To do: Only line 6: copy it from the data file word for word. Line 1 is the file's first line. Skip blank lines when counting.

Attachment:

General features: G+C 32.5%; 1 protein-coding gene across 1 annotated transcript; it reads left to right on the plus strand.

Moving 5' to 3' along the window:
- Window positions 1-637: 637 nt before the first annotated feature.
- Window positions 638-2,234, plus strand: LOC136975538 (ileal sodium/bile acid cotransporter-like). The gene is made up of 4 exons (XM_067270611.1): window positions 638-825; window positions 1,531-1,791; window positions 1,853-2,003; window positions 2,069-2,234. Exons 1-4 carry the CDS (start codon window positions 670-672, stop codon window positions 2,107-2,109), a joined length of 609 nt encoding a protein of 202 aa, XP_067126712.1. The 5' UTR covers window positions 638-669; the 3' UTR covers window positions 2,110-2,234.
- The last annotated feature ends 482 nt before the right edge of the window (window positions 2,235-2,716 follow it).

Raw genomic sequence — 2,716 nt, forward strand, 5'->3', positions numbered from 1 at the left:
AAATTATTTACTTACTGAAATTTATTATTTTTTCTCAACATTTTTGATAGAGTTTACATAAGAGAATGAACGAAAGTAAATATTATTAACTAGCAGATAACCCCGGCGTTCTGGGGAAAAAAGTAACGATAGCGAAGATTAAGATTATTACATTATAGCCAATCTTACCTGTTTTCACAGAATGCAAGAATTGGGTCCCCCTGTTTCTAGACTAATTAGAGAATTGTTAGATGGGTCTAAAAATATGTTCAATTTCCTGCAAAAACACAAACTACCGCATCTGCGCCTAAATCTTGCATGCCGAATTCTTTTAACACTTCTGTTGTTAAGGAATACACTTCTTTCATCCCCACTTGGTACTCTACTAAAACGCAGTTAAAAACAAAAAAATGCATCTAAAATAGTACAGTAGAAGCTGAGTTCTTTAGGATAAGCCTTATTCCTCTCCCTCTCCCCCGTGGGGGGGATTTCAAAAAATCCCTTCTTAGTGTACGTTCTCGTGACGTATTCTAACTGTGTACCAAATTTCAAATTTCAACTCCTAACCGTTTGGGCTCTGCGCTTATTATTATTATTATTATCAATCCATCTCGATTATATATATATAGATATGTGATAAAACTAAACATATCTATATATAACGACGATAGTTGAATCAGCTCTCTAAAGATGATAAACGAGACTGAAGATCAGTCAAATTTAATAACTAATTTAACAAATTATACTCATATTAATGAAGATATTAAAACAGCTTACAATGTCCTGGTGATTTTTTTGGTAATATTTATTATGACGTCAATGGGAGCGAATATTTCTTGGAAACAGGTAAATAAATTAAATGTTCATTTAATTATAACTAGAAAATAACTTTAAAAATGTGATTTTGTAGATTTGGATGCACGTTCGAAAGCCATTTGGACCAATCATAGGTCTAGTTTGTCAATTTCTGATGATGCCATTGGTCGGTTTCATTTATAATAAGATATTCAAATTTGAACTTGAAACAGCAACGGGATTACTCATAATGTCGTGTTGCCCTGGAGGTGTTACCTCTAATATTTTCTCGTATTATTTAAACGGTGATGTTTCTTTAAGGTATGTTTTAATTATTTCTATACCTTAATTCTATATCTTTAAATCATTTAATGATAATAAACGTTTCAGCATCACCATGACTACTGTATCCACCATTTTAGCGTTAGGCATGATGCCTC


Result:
Raw genomic sequence — 2,716 nt, forward strand, 5'->3', positions numbered from 1 at the left: